Ghost in the Shell, the controversy that wasn’t.

  It took me a couple weeks but I was finally able to check this film out despite the angst and vitriol spewed at it in the wake of Scarlett Johansen being cast as the Major. I liked the original anime released back in 1995 directed by Mamoru Oshii based on the manga series written and illustrated by Masamune Shirow, neither of which had a problem with the casting by the way. If you’re unfamiliar this story follows the exploits of a leader of an elite team called section 9 who is basically a brain housed inside of a fully synthetic android body. I believe the brain, or “ghost” of the woman who is in the body is definitely Japanese, but the body can be modeled after what ever race you want. Also interesting to add that many anime characters often have European features but the Japanese still consider them as Japanese or Nihonjin in their eyes. Most of the uproar occurred here in the U.S. where it’s at approximately 31 million in revenue yet 96 million worldwide and doing well in Japan. Go figure. That’s not to say I think whitewashing doesn’t happen because I know it does. I just don’t think that was the case with this film.     Getting back to the plot the Major in the anime and loosely in this film is always questioning her existence and searching for a past she only vaguely gets bits and pieces of through flashbacks they call glitches. The film is visually stunning with plenty of CGI but not so much that it gets overwhelming. Where it...

Kong Skull Island, old trope with a slightly new twist.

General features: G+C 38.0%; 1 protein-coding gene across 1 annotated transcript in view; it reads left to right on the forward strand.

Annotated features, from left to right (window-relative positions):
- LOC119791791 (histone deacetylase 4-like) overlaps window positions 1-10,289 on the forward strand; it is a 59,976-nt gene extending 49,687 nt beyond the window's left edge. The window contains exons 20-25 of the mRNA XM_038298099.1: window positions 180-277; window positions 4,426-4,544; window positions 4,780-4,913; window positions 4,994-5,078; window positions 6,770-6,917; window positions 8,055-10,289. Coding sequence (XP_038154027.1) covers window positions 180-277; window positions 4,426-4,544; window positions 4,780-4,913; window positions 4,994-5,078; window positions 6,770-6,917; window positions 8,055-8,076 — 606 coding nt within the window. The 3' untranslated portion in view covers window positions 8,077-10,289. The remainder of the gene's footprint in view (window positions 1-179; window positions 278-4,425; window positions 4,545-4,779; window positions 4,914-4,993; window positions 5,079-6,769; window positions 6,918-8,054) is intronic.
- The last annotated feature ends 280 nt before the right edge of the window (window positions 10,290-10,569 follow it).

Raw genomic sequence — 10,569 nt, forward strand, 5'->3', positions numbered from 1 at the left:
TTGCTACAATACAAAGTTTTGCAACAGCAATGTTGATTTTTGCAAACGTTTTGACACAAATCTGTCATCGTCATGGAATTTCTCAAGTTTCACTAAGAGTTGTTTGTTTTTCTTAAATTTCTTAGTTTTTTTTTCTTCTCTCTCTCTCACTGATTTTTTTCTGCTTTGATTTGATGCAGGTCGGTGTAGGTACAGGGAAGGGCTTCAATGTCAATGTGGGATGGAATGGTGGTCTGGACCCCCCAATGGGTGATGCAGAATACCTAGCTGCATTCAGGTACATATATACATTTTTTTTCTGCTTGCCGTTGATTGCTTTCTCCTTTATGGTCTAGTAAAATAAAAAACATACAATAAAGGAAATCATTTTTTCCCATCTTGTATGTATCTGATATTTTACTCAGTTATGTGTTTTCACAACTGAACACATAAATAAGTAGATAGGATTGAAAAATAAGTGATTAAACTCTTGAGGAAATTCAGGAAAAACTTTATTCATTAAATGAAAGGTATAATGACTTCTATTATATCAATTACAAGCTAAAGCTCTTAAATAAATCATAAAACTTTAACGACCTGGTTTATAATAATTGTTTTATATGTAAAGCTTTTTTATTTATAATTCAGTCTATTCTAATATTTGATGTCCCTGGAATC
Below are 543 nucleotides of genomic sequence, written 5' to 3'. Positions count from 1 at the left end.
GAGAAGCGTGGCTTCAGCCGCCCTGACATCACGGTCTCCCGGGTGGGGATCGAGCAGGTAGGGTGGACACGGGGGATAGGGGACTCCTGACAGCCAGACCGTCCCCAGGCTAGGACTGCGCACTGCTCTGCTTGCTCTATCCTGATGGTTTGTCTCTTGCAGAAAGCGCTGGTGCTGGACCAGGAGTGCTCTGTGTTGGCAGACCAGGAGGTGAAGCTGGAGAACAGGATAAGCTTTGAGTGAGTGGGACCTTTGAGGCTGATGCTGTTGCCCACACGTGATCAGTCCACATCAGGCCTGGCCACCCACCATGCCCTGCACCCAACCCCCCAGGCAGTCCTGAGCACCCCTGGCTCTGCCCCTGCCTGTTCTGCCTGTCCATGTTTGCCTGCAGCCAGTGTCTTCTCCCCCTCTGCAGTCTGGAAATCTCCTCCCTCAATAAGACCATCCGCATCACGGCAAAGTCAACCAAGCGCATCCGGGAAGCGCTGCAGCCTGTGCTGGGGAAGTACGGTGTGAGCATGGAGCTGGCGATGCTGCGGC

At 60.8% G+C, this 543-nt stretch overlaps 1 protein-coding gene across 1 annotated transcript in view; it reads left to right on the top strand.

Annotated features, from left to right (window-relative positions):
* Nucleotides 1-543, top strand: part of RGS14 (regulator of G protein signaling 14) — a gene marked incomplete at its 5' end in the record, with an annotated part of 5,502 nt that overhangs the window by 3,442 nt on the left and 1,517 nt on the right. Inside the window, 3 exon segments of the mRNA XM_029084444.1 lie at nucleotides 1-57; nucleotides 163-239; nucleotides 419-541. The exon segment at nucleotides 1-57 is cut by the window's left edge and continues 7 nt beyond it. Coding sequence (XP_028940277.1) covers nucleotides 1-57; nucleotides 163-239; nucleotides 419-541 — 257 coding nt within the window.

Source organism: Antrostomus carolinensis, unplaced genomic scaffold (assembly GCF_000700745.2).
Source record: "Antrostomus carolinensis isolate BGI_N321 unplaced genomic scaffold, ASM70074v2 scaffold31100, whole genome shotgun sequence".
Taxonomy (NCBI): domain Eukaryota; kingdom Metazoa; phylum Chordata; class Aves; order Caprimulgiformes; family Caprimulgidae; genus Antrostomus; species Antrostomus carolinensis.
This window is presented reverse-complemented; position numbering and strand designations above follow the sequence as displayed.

I wasn’t quite sure how this was going to go given how many times the source material has been used over the years. Needless to say I was pleasantly surprised with both the execution and the prospect of expansion they teased with the end credit scene. I won’t spoil it for you but if have yet to see the film stay for the credits. They went away from the old storylines where they take Kong from his home and bring him back to NYC to climb the empire state building and swat planes. I like this latest rendition better than the Peter Jackson version because it strayed from the usual plot line and it placed an importance on Kong not present in other iterations. Kong in this film is more than a huge mindless overgrown ape, and its refreshing. Not to mention that they waste no time in introducing him to the viewers unlike the latest Godzilla film, but it that films case I agreed with it to a degree because that’s what they did in a lot of the Godzilla films. John Goodman plays a survivor of some old attack on a ship from years past who has put together a team of researchers that are looking for a mystical island that for some reason (insert Bermuda triangle cliche) they cannot easily find and travel to where the thing that attacked the ship now resides. With the help of a politician he finds passage and...